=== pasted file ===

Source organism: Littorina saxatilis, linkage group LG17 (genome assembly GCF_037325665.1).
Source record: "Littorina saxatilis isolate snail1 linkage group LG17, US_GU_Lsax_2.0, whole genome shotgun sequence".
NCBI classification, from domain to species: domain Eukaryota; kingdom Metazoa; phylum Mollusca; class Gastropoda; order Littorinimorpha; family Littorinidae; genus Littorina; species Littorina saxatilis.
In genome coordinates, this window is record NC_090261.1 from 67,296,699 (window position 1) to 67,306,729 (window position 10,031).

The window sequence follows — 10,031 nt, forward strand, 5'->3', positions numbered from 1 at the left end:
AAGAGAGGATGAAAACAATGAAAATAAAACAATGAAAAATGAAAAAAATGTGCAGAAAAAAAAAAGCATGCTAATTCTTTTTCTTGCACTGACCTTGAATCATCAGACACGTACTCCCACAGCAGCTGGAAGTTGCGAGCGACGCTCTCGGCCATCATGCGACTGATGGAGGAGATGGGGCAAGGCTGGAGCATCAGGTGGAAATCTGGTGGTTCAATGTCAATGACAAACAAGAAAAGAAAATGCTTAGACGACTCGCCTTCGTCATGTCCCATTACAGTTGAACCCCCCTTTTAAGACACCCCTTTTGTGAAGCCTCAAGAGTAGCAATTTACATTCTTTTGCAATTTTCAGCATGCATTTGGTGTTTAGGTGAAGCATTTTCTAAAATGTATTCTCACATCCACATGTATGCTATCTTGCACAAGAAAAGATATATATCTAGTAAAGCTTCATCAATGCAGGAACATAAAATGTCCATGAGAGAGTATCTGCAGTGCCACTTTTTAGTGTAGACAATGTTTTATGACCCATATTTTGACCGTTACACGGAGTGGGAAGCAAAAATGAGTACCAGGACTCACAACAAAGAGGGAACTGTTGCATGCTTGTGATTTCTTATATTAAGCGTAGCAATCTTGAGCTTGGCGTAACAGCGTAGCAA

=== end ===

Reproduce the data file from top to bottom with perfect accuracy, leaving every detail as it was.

Source organism: Littorina saxatilis, linkage group LG17 (genome assembly GCF_037325665.1).
Source record: "Littorina saxatilis isolate snail1 linkage group LG17, US_GU_Lsax_2.0, whole genome shotgun sequence".
NCBI classification, from domain to species: domain Eukaryota; kingdom Metazoa; phylum Mollusca; class Gastropoda; order Littorinimorpha; family Littorinidae; genus Littorina; species Littorina saxatilis.
In genome coordinates, this window is record NC_090261.1 from 67,296,699 (window position 1) to 67,306,729 (window position 10,031).

The window sequence follows — 10,031 nt, forward strand, 5'->3', positions numbered from 1 at the left end:
AAGAGAGGATGAAAACAATGAAAATAAAACAATGAAAAATGAAAAAAATGTGCAGAAAAAAAAAAGCATGCTAATTCTTTTTCTTGCACTGACCTTGAATCATCAGACACGTACTCCCACAGCAGCTGGAAGTTGCGAGCGACGCTCTCGGCCATCATGCGACTGATGGAGGAGATGGGGCAAGGCTGGAGCATCAGGTGGAAATCTGGTGGTTCAATGTCAATGACAAACAAGAAAAGAAAATGCTTAGACGACTCGCCTTCGTCATGTCCCATTACAGTTGAACCCCCCTTTTAAGACACCCCTTTTGTGAAGCCTCAAGAGTAGCAATTTACATTCTTTTGCAATTTTCAGCATGCATTTGGTGTTTAGGTGAAGCATTTTCTAAAATGTATTCTCACATCCACATGTATGCTATCTTGCACAAGAAAAGATATATATCTAGTAAAGCTTCATCAATGCAGGAACATAAAATGTCCATGAGAGAGTATCTGCAGTGCCACTTTTTAGTGTAGACAATGTTTTATGACCCATATTTTGACCGTTACACGGAGTGGGAAGCAAAAATGAGTACCAGGACTCACAACAAAGAGGGAACTGTTGCATGCTTGTGATTTCTTATATTAAGCGTAGCAATCTTGAGCTTGGCGTAACAGCGTAGCAA